A most interesting visit

So, last week I needed to visit the doctor, but I don’t have a regular doctor, so I randomly picked one close to my office.

Turns out this was no ordinary doctor’s office, it’s a clinic focused on the gay, lesbian and transsexual population of New York. However, as Brendan points out, “we’re all the same on the inside,” so they didn’t turn me away.

Greeting me at the door was a woman who, putting this kindly, I could tell was genetically a male. (But, I’ll give her credit: Had I seen her walking down a dark alley, I’d have no reason to second-guess her she-ness). She checked me in and sent me upstairs. Greeting me there was the floor nurse, who was older and less convincingly female, but in drag nonetheless. Along with a bright red silk shirt, she was wearing a nice diamond wedding band. I bit my tongue and didn’t ask about that, although I know her wedding story beats mine.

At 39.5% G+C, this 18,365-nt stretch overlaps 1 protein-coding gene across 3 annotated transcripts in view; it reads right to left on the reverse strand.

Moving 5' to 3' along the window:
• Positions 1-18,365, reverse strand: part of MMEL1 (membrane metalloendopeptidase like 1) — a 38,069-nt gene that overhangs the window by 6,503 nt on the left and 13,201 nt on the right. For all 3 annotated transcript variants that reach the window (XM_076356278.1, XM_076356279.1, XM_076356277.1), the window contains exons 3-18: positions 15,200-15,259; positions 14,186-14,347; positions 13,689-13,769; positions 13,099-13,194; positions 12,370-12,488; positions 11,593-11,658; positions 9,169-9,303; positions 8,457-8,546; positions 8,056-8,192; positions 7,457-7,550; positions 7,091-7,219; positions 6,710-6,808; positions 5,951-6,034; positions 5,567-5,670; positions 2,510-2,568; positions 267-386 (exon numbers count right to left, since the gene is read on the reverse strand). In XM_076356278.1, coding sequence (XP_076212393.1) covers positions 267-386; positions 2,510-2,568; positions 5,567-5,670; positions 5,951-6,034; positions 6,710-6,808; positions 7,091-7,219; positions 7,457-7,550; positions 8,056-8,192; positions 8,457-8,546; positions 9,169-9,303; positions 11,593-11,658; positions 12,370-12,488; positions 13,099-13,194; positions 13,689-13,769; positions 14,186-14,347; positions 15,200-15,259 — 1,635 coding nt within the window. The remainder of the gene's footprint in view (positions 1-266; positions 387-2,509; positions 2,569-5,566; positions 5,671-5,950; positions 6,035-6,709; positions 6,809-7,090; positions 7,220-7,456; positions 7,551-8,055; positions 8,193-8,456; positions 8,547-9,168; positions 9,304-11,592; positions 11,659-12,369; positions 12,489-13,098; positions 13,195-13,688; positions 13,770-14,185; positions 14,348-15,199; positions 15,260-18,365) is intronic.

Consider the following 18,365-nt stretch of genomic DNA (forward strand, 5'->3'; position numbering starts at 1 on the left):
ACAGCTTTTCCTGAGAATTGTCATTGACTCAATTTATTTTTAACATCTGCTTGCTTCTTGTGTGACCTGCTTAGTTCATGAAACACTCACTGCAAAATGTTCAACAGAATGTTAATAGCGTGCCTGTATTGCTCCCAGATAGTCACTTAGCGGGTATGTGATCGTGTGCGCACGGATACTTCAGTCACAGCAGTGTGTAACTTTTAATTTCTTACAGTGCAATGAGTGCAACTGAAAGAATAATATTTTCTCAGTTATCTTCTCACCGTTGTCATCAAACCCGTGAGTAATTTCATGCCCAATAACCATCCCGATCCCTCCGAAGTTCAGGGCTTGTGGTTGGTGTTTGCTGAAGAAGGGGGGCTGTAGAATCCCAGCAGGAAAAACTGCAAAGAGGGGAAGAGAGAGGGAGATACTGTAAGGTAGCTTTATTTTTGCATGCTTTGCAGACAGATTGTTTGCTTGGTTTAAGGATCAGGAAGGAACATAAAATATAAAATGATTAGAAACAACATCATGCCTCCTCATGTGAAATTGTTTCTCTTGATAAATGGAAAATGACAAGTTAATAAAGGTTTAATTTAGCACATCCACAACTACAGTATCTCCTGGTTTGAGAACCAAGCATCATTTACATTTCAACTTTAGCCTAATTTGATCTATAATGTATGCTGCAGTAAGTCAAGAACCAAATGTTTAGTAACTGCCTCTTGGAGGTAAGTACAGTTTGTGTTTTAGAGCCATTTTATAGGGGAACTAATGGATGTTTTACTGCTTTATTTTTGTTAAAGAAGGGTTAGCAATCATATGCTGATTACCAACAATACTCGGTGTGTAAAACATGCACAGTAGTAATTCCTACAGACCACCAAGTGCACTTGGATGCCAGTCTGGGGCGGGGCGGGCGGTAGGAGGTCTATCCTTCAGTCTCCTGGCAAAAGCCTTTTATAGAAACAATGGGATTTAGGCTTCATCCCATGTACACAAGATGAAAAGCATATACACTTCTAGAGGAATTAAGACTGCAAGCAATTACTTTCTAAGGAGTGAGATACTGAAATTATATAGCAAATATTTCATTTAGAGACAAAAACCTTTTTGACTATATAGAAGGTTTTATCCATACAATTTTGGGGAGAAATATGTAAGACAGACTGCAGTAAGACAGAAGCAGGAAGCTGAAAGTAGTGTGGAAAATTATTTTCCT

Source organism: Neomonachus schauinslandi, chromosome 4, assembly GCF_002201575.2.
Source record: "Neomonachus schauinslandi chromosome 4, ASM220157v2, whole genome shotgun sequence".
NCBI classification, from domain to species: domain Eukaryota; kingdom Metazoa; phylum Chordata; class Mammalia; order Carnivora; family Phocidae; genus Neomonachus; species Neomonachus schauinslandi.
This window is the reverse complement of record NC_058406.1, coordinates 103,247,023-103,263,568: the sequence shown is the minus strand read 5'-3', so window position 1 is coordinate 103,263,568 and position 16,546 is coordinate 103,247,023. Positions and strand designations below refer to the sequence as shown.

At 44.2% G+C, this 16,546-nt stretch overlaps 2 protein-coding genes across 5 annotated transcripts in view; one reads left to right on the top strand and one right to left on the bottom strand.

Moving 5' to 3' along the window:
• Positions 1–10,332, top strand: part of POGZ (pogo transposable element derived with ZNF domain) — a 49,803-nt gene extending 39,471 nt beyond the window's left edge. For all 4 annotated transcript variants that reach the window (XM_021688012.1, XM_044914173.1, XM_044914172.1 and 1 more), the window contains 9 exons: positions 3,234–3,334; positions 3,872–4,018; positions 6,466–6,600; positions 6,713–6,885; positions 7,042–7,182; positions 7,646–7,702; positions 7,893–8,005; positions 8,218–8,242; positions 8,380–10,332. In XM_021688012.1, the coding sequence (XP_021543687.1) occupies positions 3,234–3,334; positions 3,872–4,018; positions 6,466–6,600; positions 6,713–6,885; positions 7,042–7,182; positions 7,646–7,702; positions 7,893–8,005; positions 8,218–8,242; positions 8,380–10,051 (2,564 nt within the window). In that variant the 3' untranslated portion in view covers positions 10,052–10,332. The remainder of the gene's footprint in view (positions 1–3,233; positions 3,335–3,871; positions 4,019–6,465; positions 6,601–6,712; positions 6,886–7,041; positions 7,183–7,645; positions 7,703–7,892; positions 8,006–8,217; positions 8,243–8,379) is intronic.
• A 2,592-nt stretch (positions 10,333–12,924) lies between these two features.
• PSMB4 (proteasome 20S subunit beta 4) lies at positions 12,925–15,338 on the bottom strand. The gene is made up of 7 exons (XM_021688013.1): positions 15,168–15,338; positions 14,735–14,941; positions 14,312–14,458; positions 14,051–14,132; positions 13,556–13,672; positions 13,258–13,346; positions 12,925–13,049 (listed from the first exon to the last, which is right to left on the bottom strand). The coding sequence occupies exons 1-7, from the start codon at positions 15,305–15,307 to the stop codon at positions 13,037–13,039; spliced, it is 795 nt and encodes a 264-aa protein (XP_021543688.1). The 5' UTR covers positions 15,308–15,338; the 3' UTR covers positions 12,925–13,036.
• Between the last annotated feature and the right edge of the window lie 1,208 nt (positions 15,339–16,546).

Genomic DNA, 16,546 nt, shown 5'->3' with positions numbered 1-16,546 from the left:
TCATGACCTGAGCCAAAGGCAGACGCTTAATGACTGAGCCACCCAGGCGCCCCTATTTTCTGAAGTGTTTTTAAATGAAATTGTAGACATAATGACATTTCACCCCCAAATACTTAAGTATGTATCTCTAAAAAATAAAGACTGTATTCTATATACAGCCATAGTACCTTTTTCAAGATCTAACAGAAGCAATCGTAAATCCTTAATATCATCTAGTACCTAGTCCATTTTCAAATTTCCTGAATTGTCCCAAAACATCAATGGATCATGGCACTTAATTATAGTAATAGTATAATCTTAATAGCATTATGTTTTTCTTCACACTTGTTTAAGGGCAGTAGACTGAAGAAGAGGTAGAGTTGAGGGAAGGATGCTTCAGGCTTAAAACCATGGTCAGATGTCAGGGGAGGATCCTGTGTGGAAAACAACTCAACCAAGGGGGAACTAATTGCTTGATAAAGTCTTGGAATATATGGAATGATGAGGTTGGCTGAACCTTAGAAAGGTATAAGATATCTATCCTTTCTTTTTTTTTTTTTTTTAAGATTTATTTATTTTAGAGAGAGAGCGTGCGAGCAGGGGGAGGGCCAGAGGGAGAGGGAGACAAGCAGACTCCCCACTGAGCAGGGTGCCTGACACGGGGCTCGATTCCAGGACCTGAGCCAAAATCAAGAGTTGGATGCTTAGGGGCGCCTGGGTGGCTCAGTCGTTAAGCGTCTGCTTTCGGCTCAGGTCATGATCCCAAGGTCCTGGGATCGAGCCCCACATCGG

Then I visited with the physician’s assistant, who I’m sad to report, was less physically complex — and judging by the conversation, just a straight female like me.

But I left feeling like I had just discovered the coolest medical clinic on the planet. I half expected a disco ball to drop down while I was getting examined, and for Tim Curry to stride in, dressed in his blue doctor’s gown and platform heels, a la Rocky Horror Picture Show.

Posted in: NYC

One thought on “A most interesting visit

  1. Dora says:

    That’s cool you went to that clinic. I actually ran into it online (assuming it’s the same place in Chelsea) when I was looking for places for people without citizenship or insurance to go for check ups for a friend who has neither of those things. In all seriousness, I was relieved to find that there is a health clinic so open to transsexuals, transgenders and the like because their existence in this city is hardly unthreatened — not even in the gay community as surprising as that may seem. I’m just glad that the understanding/awareness of who they are and what is going on with them is getting better.

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